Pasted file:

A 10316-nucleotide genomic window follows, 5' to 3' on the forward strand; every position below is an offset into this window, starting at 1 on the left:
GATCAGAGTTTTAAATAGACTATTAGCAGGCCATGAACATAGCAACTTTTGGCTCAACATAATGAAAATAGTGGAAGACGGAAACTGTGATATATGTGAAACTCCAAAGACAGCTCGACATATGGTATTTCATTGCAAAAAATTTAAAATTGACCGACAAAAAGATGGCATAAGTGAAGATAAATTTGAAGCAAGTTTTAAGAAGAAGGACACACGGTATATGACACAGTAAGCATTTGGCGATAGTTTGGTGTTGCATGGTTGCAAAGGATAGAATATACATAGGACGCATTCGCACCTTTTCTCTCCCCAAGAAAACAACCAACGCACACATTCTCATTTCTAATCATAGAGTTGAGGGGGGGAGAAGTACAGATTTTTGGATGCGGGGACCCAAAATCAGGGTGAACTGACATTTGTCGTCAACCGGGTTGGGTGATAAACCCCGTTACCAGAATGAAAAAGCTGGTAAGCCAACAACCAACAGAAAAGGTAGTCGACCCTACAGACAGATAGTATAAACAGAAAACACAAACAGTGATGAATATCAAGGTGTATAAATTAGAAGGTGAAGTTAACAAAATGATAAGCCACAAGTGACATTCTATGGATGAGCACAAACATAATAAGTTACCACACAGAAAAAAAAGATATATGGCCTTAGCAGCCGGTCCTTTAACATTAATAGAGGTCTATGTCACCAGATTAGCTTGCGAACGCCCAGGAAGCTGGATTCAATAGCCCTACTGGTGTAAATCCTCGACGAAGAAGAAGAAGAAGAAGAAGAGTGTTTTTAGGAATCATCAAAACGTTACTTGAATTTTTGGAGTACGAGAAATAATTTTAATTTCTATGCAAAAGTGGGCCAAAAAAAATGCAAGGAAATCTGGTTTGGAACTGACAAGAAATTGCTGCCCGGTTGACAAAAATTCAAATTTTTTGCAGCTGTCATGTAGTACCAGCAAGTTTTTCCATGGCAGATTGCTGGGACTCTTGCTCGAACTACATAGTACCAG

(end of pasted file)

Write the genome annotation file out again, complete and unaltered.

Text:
A 10316-nucleotide genomic window follows, 5' to 3' on the forward strand; every position below is an offset into this window, starting at 1 on the left:
GATCAGAGTTTTAAATAGACTATTAGCAGGCCATGAACATAGCAACTTTTGGCTCAACATAATGAAAATAGTGGAAGACGGAAACTGTGATATATGTGAAACTCCAAAGACAGCTCGACATATGGTATTTCATTGCAAAAAATTTAAAATTGACCGACAAAAAGATGGCATAAGTGAAGATAAATTTGAAGCAAGTTTTAAGAAGAAGGACACACGGTATATGACACAGTAAGCATTTGGCGATAGTTTGGTGTTGCATGGTTGCAAAGGATAGAATATACATAGGACGCATTCGCACCTTTTCTCTCCCCAAGAAAACAACCAACGCACACATTCTCATTTCTAATCATAGAGTTGAGGGGGGGAGAAGTACAGATTTTTGGATGCGGGGACCCAAAATCAGGGTGAACTGACATTTGTCGTCAACCGGGTTGGGTGATAAACCCCGTTACCAGAATGAAAAAGCTGGTAAGCCAACAACCAACAGAAAAGGTAGTCGACCCTACAGACAGATAGTATAAACAGAAAACACAAACAGTGATGAATATCAAGGTGTATAAATTAGAAGGTGAAGTTAACAAAATGATAAGCCACAAGTGACATTCTATGGATGAGCACAAACATAATAAGTTACCACACAGAAAAAAAAGATATATGGCCTTAGCAGCCGGTCCTTTAACATTAATAGAGGTCTATGTCACCAGATTAGCTTGCGAACGCCCAGGAAGCTGGATTCAATAGCCCTACTGGTGTAAATCCTCGACGAAGAAGAAGAAGAAGAAGAAGAGTGTTTTTAGGAATCATCAAAACGTTACTTGAATTTTTGGAGTACGAGAAATAATTTTAATTTCTATGCAAAAGTGGGCCAAAAAAAATGCAAGGAAATCTGGTTTGGAACTGACAAGAAATTGCTGCCCGGTTGACAAAAATTCAAATTTTTTGCAGCTGTCATGTAGTACCAGCAAGTTTTTCCATGGCAGATTGCTGGGACTCTTGCTCGAACTACATAGTACCAG